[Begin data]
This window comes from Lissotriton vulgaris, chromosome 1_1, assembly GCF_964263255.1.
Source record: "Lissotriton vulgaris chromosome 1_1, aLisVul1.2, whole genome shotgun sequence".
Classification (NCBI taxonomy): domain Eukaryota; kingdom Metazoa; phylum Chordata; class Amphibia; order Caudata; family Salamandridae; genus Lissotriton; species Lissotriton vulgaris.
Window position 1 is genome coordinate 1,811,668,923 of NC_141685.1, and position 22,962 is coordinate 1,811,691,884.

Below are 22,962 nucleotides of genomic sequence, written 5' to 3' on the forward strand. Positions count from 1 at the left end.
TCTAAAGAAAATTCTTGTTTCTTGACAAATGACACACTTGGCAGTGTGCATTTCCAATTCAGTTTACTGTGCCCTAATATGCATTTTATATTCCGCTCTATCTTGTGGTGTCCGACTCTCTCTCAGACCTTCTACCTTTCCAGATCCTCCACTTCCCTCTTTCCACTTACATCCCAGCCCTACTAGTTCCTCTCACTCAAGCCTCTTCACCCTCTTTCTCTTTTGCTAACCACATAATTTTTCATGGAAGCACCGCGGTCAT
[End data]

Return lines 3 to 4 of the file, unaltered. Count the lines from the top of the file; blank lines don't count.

Classification (NCBI taxonomy): domain Eukaryota; kingdom Metazoa; phylum Chordata; class Amphibia; order Caudata; family Salamandridae; genus Lissotriton; species Lissotriton vulgaris.
Window position 1 is genome coordinate 1,811,668,923 of NC_141685.1, and position 22,962 is coordinate 1,811,691,884.